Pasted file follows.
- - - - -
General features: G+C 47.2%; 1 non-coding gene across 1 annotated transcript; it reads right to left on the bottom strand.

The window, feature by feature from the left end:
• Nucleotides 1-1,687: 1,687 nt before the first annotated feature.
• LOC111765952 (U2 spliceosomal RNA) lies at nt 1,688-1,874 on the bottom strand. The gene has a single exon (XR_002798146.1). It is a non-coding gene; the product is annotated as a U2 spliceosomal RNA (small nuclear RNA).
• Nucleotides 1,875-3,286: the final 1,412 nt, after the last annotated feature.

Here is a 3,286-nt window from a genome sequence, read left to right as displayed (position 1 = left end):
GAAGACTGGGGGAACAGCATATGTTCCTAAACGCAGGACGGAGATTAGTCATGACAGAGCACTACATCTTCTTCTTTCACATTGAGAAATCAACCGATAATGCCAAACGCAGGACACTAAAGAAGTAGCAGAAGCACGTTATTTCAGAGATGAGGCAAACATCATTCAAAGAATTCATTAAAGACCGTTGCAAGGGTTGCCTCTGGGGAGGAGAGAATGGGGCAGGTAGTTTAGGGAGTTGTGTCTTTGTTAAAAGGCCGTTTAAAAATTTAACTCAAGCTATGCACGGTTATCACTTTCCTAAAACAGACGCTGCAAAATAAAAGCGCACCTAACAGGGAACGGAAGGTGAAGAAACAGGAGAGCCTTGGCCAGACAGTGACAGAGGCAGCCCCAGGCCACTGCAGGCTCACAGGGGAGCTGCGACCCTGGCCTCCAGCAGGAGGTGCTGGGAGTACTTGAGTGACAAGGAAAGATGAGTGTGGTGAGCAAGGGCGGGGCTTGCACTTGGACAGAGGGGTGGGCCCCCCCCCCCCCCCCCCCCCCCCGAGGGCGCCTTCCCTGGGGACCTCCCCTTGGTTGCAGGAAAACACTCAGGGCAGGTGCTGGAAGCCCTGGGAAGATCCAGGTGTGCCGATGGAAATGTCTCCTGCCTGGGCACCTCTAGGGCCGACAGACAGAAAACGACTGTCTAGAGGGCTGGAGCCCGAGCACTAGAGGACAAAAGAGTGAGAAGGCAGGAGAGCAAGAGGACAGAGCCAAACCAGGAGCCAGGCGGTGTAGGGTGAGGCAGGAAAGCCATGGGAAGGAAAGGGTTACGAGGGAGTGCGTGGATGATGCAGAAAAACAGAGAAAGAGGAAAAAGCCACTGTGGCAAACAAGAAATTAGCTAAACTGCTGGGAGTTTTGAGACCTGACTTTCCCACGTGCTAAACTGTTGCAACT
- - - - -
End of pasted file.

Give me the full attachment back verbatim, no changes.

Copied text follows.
General features: G+C 47.2%; 1 non-coding gene across 1 annotated transcript; it reads right to left on the bottom strand.

The window, feature by feature from the left end:
• Nucleotides 1-1,687: 1,687 nt before the first annotated feature.
• LOC111765952 (U2 spliceosomal RNA) lies at nt 1,688-1,874 on the bottom strand. The gene has a single exon (XR_002798146.1). It is a non-coding gene; the product is annotated as a U2 spliceosomal RNA (small nuclear RNA).
• Nucleotides 1,875-3,286: the final 1,412 nt, after the last annotated feature.

Here is a 3,286-nt window from a genome sequence, read left to right as displayed (position 1 = left end):
GAAGACTGGGGGAACAGCATATGTTCCTAAACGCAGGACGGAGATTAGTCATGACAGAGCACTACATCTTCTTCTTTCACATTGAGAAATCAACCGATAATGCCAAACGCAGGACACTAAAGAAGTAGCAGAAGCACGTTATTTCAGAGATGAGGCAAACATCATTCAAAGAATTCATTAAAGACCGTTGCAAGGGTTGCCTCTGGGGAGGAGAGAATGGGGCAGGTAGTTTAGGGAGTTGTGTCTTTGTTAAAAGGCCGTTTAAAAATTTAACTCAAGCTATGCACGGTTATCACTTTCCTAAAACAGACGCTGCAAAATAAAAGCGCACCTAACAGGGAACGGAAGGTGAAGAAACAGGAGAGCCTTGGCCAGACAGTGACAGAGGCAGCCCCAGGCCACTGCAGGCTCACAGGGGAGCTGCGACCCTGGCCTCCAGCAGGAGGTGCTGGGAGTACTTGAGTGACAAGGAAAGATGAGTGTGGTGAGCAAGGGCGGGGCTTGCACTTGGACAGAGGGGTGGGCCCCCCCCCCCCCCCCCCCCCCCCGAGGGCGCCTTCCCTGGGGACCTCCCCTTGGTTGCAGGAAAACACTCAGGGCAGGTGCTGGAAGCCCTGGGAAGATCCAGGTGTGCCGATGGAAATGTCTCCTGCCTGGGCACCTCTAGGGCCGACAGACAGAAAACGACTGTCTAGAGGGCTGGAGCCCGAGCACTAGAGGACAAAAGAGTGAGAAGGCAGGAGAGCAAGAGGACAGAGCCAAACCAGGAGCCAGGCGGTGTAGGGTGAGGCAGGAAAGCCATGGGAAGGAAAGGGTTACGAGGGAGTGCGTGGATGATGCAGAAAAACAGAGAAAGAGGAAAAAGCCACTGTGGCAAACAAGAAATTAGCTAAACTGCTGGGAGTTTTGAGACCTGACTTTCCCACGTGCTAAACTGTTGCAACT